Officials announced recently that the U.S. Army Corps of Engineers is receiving $8 million in Bipartisan Infrastructure Law funding help to make navigational efficiency improvements to Port of Long Beach waterways that will allow visiting ships to transit the harbor faster, reduce transportation costs and cut pollution.
“The federal bipartisan infrastructure bill President Biden signed last month is having a direct impact in Long Beach,” said Mayor Robert Garcia.
“With $8 million in direct funding to the Port of Long Beach, we continue our partnership with the federal government to address supply chain challenges. I am proud of the work we will be doing to enable larger ships to enter our port and move goods faster.”
“Long Beach is home to the second-busiest container port in the nation,” said Port of Long Beach Executive Director Mario Cordero.
“Improving the ability of ships to navigate channels here will have economic benefits for the entire country. Locally, creating navigational efficiencies will move ships through the harbor faster, reducing air pollution.
There will be a good return for this investment, and we thank our federal partners for this allocation to assist with our comprehensive harbor-deepening program.”
“The Port of Long Beach is the gateway to the trans-Pacific route, the nation’s most important trade corridor,” said Long Beach Harbor Commission President Steven Neal. “Investments made here have big benefits to the Port’s operations, reduce emissions for our communities, and move goods faster to businesses across America. We are grateful for the support.”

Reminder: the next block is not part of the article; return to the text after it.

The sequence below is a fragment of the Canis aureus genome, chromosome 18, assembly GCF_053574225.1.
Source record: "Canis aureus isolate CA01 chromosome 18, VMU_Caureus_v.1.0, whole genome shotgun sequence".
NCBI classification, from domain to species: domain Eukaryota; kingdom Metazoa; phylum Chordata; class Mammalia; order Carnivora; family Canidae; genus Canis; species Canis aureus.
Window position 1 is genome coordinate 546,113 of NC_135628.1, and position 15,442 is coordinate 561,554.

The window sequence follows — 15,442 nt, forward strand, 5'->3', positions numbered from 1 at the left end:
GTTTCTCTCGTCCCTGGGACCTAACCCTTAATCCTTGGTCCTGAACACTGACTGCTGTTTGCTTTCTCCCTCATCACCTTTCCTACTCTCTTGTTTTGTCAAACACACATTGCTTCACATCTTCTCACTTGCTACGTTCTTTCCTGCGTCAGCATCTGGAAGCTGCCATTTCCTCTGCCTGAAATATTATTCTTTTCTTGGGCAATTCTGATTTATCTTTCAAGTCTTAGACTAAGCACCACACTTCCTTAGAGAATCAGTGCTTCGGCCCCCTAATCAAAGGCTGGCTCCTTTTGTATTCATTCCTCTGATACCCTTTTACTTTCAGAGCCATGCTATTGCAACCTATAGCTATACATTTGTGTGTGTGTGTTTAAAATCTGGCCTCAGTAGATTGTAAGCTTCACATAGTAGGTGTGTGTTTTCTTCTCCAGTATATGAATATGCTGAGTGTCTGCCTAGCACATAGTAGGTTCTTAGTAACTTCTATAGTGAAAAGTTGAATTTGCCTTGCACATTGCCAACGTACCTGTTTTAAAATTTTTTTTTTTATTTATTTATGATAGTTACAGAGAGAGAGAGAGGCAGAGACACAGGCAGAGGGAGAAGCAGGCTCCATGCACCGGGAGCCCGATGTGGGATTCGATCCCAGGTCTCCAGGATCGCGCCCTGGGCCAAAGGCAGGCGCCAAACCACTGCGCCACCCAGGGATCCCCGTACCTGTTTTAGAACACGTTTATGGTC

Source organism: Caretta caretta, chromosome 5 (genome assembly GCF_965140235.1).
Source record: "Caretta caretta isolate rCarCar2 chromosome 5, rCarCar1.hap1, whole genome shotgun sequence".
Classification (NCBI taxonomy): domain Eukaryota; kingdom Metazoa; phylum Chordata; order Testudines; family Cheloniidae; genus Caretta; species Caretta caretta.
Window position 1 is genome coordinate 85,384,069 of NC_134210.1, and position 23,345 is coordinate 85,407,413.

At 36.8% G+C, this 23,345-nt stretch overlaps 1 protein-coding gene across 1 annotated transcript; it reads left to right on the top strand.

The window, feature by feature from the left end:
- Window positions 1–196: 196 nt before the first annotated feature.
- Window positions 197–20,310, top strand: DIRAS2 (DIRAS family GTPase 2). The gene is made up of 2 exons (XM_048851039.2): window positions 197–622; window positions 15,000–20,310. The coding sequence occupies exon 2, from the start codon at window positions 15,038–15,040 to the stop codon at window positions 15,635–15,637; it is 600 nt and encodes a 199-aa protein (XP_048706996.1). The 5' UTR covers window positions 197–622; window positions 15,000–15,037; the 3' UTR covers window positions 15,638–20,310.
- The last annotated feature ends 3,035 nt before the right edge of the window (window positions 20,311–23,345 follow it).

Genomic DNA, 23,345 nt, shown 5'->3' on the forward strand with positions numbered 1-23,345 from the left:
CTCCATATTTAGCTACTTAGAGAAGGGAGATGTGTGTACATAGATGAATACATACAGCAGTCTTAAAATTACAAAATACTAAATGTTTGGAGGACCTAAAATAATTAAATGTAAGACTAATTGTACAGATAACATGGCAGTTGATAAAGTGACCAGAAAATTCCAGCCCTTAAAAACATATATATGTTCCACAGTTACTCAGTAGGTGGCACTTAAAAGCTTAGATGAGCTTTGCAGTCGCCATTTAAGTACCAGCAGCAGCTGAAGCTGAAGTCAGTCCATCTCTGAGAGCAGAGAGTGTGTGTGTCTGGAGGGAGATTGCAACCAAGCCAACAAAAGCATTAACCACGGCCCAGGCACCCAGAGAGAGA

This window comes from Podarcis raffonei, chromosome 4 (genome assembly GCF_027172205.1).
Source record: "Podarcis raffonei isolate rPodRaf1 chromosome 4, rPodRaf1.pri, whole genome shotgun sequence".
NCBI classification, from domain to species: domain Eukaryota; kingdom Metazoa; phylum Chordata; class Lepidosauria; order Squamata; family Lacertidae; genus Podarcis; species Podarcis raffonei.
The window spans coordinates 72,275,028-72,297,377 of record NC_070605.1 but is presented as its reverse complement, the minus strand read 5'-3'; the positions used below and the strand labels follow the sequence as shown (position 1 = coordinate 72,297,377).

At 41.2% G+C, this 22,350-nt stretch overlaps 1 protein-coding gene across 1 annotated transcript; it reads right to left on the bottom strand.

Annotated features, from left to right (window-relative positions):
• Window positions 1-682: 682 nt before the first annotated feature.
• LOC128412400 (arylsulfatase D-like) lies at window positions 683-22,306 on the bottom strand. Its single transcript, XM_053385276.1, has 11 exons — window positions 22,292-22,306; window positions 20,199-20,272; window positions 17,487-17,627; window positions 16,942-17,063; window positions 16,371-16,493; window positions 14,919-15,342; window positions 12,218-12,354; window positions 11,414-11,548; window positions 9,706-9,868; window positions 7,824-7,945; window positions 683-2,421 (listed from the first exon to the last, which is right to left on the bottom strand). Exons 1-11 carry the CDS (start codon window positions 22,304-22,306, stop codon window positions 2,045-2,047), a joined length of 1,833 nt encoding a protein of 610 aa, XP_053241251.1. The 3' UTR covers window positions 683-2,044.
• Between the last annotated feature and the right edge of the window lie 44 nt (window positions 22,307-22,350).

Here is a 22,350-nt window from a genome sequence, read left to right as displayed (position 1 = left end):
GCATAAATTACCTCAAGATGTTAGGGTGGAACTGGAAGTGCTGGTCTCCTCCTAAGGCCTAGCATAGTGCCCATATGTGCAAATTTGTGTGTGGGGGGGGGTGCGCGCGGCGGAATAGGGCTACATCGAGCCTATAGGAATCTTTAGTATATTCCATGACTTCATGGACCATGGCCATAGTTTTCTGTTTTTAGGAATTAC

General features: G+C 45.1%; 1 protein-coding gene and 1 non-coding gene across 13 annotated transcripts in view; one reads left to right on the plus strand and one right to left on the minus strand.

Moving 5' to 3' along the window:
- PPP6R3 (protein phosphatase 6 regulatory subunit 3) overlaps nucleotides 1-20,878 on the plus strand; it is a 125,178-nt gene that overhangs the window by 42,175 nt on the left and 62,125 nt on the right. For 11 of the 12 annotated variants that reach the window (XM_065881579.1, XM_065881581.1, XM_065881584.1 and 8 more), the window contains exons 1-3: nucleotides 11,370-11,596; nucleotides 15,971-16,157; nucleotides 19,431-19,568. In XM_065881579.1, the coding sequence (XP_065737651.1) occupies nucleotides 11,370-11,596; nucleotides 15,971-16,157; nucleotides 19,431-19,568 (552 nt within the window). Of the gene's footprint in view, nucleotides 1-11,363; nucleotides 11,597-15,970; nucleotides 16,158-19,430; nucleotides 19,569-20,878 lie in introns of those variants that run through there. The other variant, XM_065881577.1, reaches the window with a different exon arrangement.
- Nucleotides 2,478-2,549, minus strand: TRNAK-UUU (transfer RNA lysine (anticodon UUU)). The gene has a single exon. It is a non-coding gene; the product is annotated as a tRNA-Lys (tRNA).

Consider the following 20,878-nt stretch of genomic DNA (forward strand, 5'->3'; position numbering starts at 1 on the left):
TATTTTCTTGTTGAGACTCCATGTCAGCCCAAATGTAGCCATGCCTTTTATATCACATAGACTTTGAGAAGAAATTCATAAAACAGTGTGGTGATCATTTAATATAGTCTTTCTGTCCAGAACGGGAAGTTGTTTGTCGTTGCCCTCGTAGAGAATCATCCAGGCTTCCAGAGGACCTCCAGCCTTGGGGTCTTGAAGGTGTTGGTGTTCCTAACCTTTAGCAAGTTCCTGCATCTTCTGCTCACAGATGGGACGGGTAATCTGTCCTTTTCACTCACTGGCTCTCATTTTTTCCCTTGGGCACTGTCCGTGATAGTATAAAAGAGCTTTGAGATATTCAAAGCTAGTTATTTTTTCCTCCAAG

“We have a long-standing relationship with the Port of Long Beach and are pleased that this supplemental funding under the Infrastructure Investment and Jobs Act will assist the Port by keeping our federal waterways safe and navigable, and promoting economic stability for the region and our country,” said Col. Julie Balten, commander of the U.S. Army Corps of Engineers Los Angeles District.
“We look forward to continuing our partnership with the port to increase transportation efficiencies for container and liquid bulk vessels, for both the current and future fleet, and improve conditions for vessel operations and safety.”
City and Port officials also thanked Democratic Senators Dianne Feinstein and Alex Padilla, along with Rep. Alan Lowenthal (D-Long Beach) and Grace Napolitano (D-El Monte), for their support in securing the funds.
Last October, the U.S. Army Corps of Engineers signed a Chief’s Report showing deepening and widening channels in the harbor would lead to air pollution reductions, improved vessel navigation and national economic benefits of almost $21 million each year.
Among other features, the recommended plan includes deepening the Approach Channel from 76 feet to 80 feet, constructing an approach channel to Pier J South to a depth of 55 feet, deepening portions of the West Basin from 50 feet to 55 feet, and performing structural improvements to breakwaters at Pier J to allow for depths of 55 feet. The Final Integrated Feasibility Report can be found here.
The funds awarded this week will help initiate and complete the preconstruction, engineering and design phase.
The Port of Long Beach is one of the world’s premier seaports, a gateway for trans-Pacific trade and a trailblazer in goods movement and environmental stewardship. As the second-busiest container seaport in the United States, the Port handles trade valued at more than $200 billion annually and supports 2.6 million trade-related jobs across the nation, including 575,000 in Southern California.
Source : Port of Long Beach